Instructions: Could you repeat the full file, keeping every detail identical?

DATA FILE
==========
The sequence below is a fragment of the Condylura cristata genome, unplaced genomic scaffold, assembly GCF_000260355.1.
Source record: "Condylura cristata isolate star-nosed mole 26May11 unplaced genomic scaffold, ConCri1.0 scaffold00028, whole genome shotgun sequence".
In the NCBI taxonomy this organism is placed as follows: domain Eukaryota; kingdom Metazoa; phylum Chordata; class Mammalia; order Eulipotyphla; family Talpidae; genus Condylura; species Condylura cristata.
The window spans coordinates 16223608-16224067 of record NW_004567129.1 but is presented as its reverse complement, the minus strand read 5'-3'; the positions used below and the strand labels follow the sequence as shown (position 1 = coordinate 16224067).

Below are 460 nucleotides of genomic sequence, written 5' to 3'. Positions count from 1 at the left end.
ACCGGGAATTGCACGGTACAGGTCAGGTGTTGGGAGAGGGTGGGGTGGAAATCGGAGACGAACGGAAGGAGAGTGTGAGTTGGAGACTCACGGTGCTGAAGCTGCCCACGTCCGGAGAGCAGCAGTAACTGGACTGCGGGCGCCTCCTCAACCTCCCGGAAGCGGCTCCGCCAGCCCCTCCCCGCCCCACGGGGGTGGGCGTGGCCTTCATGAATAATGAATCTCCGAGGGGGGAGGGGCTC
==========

The sequence below is a fragment of the Condylura cristata genome, unplaced genomic scaffold, assembly GCF_000260355.1.
Source record: "Condylura cristata isolate star-nosed mole 26May11 unplaced genomic scaffold, ConCri1.0 scaffold00028, whole genome shotgun sequence".
In the NCBI taxonomy this organism is placed as follows: domain Eukaryota; kingdom Metazoa; phylum Chordata; class Mammalia; order Eulipotyphla; family Talpidae; genus Condylura; species Condylura cristata.
The window spans coordinates 16223608-16224067 of record NW_004567129.1 but is presented as its reverse complement, the minus strand read 5'-3'; the positions used below and the strand labels follow the sequence as shown (position 1 = coordinate 16224067).

Below are 460 nucleotides of genomic sequence, written 5' to 3'. Positions count from 1 at the left end.
ACCGGGAATTGCACGGTACAGGTCAGGTGTTGGGAGAGGGTGGGGTGGAAATCGGAGACGAACGGAAGGAGAGTGTGAGTTGGAGACTCACGGTGCTGAAGCTGCCCACGTCCGGAGAGCAGCAGTAACTGGACTGCGGGCGCCTCCTCAACCTCCCGGAAGCGGCTCCGCCAGCCCCTCCCCGCCCCACGGGGGTGGGCGTGGCCTTCATGAATAATGAATCTCCGAGGGGGGAGGGGCTC